Indian state-run energy giant ONGC agreed on Monday to buy ConocoPhillips' 8.4-percent stake in a Kazakhstan oil field for $5 billion as it seeks fuel to feed the South Asian nation's growing economy.
The purchase of the stake in one of the world's biggest oil finds in four decades, still subject to various government and corporate approvals, would mark the biggest-ever foreign acquisition by India's Oil and Natural Gas Corp (ONGC).
Texas-based ConocoPhillips said early in 2012 it was aiming to sell non-core assets as part of a restructuring drive while fuel-import dependent India has been scouring the globe to lock in fuel supplies for its expanding economy.
"The sale of this quality asset is an important component of our ongoing strategic asset disposition program," said Don Wallette, a senior ConocoPhillips executive, said in a statement.
"We are pleased that ONGC Videsh recognises the value of this asset," said Wallette, vice president of the US oil and gas major's corporate planning referring to the firm's overseas arm.
The proceeds from ConocoPhillips' sale of its 8.4-percent stake in the vast Kashagan field in Kazakhstan would be $5 billion, ConocoPhilips said. The deal is slated to close in the first half of 2013.
The purchase of the Kashagan field in the Caspian Sea would surpass the value of ONGC's $2.2-billion buyout of Russia-focused Imperial Energy in 2009.
ONGC will be taking on a tough challenge in buying a stake in the central Asian field that has been dogged by spiralling costs and extensive delays.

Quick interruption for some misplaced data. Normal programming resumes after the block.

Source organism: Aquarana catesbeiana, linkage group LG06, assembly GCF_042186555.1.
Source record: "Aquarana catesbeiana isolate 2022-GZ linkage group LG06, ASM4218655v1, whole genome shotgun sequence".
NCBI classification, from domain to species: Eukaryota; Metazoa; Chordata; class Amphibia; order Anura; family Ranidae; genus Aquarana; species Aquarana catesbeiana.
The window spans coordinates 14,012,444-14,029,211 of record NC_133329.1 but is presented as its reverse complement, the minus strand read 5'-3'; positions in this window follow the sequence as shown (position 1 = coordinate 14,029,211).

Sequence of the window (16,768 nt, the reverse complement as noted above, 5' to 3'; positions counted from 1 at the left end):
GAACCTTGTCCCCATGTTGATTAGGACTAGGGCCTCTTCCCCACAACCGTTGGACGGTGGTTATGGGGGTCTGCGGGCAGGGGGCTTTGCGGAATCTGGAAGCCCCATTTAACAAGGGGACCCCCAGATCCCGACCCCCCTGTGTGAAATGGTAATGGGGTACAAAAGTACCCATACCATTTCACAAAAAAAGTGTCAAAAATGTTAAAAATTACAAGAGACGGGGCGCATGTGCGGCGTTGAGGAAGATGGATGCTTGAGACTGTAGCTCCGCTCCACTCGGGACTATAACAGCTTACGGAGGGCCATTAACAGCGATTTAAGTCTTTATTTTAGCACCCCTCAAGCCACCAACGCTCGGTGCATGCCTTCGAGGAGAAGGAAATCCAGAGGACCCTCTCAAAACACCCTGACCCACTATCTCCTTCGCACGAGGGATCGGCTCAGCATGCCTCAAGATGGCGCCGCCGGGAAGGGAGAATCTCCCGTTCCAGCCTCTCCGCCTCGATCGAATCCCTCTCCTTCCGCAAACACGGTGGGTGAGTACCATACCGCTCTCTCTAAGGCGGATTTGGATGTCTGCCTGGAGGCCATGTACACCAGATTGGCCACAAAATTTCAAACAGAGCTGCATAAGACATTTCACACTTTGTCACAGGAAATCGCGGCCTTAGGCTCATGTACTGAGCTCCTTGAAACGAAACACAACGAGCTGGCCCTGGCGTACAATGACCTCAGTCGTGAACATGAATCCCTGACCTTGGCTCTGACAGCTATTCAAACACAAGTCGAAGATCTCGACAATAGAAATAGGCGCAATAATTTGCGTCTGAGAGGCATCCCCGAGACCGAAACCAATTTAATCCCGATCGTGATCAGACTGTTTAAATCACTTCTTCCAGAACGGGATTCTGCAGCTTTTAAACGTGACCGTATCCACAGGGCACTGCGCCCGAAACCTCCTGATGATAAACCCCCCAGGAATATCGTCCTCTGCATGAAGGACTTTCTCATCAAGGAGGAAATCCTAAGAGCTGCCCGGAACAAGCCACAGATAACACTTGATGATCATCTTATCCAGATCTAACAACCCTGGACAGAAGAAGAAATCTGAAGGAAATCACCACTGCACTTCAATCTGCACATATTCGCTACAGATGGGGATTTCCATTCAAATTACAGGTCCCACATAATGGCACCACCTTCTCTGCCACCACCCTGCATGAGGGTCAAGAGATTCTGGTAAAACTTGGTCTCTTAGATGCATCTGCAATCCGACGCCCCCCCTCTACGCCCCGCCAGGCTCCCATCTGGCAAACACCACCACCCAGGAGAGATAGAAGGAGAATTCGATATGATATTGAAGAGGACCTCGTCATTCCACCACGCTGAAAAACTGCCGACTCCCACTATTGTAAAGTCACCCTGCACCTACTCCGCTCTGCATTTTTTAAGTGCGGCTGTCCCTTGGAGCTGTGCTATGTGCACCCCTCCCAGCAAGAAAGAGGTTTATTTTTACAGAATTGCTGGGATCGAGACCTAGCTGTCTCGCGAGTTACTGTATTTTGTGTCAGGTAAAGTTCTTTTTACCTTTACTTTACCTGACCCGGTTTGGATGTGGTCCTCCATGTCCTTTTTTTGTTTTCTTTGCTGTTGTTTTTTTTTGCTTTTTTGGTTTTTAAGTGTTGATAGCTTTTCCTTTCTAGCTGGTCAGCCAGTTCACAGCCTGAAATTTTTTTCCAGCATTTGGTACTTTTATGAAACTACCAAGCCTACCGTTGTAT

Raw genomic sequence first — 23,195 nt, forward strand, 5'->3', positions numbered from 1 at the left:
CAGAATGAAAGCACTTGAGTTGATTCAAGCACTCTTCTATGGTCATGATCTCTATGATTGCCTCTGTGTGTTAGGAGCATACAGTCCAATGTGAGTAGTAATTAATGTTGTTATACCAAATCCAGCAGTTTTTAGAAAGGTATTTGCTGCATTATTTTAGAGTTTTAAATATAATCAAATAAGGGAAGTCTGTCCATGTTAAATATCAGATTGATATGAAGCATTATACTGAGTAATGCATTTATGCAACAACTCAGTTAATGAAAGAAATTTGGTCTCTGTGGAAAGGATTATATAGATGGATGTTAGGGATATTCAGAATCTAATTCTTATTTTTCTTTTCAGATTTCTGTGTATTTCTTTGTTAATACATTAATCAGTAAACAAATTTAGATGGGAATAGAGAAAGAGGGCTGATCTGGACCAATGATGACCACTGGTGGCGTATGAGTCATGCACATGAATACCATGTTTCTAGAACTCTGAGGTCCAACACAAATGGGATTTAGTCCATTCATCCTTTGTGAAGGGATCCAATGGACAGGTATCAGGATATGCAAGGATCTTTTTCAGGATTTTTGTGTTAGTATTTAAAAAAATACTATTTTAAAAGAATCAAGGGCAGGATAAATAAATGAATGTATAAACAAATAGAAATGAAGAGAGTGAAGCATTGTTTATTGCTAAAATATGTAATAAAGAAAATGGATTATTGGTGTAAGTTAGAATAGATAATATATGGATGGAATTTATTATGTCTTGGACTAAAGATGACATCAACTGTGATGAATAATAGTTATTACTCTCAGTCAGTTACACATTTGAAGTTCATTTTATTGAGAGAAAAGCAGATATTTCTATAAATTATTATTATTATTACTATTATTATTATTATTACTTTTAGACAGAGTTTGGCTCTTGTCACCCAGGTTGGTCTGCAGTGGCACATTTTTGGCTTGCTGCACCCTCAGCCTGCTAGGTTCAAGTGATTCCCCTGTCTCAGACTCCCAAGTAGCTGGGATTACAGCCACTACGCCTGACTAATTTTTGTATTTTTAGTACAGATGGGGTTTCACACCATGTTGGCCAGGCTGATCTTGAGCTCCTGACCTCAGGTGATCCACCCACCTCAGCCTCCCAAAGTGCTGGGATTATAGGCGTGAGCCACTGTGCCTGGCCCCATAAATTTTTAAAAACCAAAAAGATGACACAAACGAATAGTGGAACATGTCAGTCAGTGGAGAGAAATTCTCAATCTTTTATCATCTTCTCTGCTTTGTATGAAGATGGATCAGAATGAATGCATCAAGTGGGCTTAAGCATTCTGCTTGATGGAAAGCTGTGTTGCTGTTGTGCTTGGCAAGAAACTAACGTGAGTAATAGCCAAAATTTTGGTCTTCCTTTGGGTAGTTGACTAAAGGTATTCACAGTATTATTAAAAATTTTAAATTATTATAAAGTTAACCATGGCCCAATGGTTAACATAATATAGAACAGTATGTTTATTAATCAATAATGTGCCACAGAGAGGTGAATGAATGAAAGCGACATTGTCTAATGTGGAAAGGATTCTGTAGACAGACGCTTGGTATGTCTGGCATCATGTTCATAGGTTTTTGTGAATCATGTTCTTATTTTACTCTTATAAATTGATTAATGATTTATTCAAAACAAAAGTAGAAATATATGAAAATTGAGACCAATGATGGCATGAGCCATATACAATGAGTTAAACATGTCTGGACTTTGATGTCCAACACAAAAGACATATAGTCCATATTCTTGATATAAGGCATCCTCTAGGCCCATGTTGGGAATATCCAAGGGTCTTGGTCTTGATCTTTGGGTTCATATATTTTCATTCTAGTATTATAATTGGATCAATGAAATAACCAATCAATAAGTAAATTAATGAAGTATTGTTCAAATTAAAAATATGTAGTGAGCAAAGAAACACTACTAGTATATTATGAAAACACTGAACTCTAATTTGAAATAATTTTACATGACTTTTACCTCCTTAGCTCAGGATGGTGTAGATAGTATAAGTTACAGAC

The field is expected to come on stream in early 2013 after being targeted to start production in 2005.
Development has been made difficult by the icy, hostile climate, demanding technical conditions and disputes with the Kazakhstan government.
"The acquisition would mark OVL's entry into the largest oil proven North Caspian Sea of Kazakhstan," OVL said in a statement late on Monday.
The Kashagan field will have an initial capacity of 370,000 barrels a day.
Kashagan, one of the world's last so-called "elephant fields", holds an estimated 30 billion barrels of oil of which eight to 12 billion barrels are believed to be recoverable.
The ONGC's purchase is subject to the approval of the governments of Kazakhstan and India and other partners in the field waiving pre-emption rights.
Italy's Eni, Royal Dutch Shell, France's Total, ExxonMobil and KazMunayGas have 16.81 percent stakes each while Inpex of Japan holds the remaining 7.56 percent.
ConocoPhillips is selling the field, which had a value of $5.5 billion in its books, at a loss.
The US company, which has been selling assets to reduce debt and swell its exploration budget, said its disposal drive has yielded $2.1 billion so far.
The sale of the Kashagan field would push that sum to $7 billion "and strongly position the company to accomplish its target of $8-$10 billion by the end of 2013," ConocoPhillips said.